Internal Controls: Implications of Total S.A.’s FCPA Resolution

The implications of Total S.A.’s recent resolution with the U.S. Department of Justice and Securities and Exchange Commission (SEC) are particularly instructive with respect to providing guidance as to what is required in order for an issuers’ internal controls obligations under the FCPA. Total is a French company with American Depository Receipts listed in the United States.  As a result, Total is an issuer fully subject to the FCPA’s accounting and record-keeping provisions as well as its anti-bribery provisions.

The resolution entered into with the Department of Justice and SEC included nearly $400 million in fines, disgorgement, and interest for violations of the FCPA’s anti-bribery, record-keeping, and internal controls provisions for improper payments to intermediaries to influence Iranian officials in acquiring oil rights in Iran.  In the information filed by the Department of Justice in conjunction with the deferred prosecution agreement with Total, the internal controls violations were alleged to be based on a number of deficiencies and, in particular, Total’s failure to:

(1) implement adequate anti-bribery compliance policies and procedures;

(2) “maintain an adequate system for the selection and approval of consultants”;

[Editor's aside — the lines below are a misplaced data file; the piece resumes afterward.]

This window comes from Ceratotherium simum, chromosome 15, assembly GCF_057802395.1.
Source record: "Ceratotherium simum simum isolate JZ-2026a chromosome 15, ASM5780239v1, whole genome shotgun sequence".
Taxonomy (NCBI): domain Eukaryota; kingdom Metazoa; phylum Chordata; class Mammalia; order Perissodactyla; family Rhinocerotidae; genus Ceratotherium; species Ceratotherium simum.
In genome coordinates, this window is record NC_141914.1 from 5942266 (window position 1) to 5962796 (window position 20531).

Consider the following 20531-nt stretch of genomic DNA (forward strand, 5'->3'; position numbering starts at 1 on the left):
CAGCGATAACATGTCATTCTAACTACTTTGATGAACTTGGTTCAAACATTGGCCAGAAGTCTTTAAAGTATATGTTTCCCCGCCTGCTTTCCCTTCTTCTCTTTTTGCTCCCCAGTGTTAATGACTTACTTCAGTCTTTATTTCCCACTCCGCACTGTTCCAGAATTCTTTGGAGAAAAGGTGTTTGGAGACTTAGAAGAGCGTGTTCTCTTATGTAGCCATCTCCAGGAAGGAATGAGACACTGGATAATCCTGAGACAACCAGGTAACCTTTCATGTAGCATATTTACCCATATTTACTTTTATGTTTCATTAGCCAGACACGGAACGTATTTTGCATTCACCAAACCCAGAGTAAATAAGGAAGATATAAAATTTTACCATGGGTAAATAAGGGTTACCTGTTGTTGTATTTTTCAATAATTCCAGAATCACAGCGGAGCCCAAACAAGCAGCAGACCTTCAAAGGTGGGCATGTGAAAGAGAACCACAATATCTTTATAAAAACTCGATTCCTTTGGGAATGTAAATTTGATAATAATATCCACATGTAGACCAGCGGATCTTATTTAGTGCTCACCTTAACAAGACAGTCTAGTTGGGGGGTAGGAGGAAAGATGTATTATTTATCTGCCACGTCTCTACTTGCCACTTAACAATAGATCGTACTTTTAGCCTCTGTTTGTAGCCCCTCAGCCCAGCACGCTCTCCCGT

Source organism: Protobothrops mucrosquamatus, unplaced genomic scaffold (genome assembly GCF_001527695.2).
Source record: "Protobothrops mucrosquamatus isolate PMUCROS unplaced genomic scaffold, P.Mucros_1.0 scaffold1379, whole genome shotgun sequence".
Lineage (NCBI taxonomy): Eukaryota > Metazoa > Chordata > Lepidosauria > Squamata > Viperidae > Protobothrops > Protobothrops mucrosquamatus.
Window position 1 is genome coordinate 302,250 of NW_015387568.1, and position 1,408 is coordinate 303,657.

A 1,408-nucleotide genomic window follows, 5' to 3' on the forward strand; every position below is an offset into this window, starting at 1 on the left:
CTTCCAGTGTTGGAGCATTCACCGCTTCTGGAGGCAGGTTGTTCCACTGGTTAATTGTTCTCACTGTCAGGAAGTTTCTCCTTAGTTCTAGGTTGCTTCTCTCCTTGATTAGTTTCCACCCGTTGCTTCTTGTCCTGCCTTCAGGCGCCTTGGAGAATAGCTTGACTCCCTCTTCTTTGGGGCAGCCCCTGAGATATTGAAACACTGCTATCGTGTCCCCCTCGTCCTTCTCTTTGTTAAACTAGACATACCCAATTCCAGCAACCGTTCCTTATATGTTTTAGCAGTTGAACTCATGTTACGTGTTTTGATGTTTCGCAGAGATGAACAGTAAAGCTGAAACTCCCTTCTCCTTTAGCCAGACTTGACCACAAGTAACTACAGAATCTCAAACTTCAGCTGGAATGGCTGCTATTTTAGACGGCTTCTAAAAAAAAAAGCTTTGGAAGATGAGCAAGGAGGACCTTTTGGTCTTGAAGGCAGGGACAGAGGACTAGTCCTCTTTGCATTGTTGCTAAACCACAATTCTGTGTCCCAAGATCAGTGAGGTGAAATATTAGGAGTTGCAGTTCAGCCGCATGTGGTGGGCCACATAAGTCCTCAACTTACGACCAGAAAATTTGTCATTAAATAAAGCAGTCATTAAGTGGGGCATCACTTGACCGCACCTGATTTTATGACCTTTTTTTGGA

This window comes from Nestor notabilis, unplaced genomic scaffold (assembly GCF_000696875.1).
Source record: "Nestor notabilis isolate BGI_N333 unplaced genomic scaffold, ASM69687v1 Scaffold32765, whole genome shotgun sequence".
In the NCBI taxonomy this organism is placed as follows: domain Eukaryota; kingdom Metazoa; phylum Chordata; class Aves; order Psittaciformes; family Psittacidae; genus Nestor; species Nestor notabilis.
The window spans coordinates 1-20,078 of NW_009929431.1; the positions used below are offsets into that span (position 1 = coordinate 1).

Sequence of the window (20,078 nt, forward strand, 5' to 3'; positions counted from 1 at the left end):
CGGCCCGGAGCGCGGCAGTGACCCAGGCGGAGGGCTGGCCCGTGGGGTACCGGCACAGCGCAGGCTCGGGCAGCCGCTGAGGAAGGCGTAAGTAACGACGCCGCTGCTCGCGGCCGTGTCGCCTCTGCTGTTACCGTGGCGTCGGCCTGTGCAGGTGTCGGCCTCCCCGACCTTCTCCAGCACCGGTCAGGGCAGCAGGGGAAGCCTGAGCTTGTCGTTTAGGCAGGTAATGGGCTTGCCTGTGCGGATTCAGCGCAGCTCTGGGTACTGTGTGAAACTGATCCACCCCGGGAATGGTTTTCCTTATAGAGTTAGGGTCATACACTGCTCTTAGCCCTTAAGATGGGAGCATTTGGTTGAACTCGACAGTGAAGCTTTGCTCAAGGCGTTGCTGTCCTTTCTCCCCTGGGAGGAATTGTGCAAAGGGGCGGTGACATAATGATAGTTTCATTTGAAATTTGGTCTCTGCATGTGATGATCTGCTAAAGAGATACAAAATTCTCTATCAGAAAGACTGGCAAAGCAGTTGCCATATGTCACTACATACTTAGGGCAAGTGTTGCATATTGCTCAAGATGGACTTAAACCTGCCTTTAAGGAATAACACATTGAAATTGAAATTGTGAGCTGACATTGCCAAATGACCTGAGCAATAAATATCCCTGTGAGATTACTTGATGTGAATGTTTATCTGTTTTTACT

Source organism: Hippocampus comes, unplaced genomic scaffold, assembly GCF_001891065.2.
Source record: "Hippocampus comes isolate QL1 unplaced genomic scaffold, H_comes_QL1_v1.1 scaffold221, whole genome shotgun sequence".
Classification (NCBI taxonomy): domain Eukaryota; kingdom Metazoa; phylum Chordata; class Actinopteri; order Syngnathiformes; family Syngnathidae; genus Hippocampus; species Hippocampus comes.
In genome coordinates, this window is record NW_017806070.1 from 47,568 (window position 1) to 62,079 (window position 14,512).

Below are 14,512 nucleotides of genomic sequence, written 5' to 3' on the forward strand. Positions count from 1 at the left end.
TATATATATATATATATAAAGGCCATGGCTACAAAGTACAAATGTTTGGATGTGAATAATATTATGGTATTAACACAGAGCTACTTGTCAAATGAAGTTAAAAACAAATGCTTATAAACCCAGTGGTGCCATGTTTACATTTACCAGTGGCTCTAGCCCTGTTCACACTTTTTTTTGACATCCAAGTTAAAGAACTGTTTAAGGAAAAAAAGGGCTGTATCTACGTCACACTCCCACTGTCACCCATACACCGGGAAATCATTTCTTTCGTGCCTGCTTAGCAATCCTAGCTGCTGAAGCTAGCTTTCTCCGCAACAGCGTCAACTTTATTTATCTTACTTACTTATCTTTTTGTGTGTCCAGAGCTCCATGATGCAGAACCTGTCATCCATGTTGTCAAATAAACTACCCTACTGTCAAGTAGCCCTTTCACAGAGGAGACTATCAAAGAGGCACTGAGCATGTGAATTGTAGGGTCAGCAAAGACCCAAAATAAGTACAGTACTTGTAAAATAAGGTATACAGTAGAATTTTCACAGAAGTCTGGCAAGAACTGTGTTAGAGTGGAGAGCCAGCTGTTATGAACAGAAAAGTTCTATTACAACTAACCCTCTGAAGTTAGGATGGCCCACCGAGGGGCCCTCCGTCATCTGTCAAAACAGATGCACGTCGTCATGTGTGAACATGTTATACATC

(3) “conduct adequate audits of payments to purported consultants”;

(4) “establish a sufficiently employed and competent compliance office”;

(5) “take reasonable steps to ensure the company’s compliance and ethics program was followed”;

(6) “evaluate regularly the effectiveness of the company’s compliance and ethics program”;

(7) “provide appropriate incentives to perform in accordance with the compliance and ethics program”;

(8) “determine the consulting agreements’ true nature and true participants”;

(9) “perform due diligence concerning the named or unnamed parties to the consulting agreements”;

(10) and have “controls sufficient to provide reasonable assurances that the consulting agreements complied with applicable laws.”1

The deficiencies identified in the information provide a useful checklist of considerations that must be considered in implementing adequate internal controls for an issuer, especially in higher risk situations where bribery may be involved.  Even for an entity not subject to the FCPA’s internal controls provisions, the deficiencies identified in the information should be among the factors considered in ensuring the effectiveness of an anti-bribery compliance program.


1Information at ¶ 18, United States v. Total, S.A., No. 1-13-CR-239 (E.D. Va., May 29, 2013), ECF No. 1.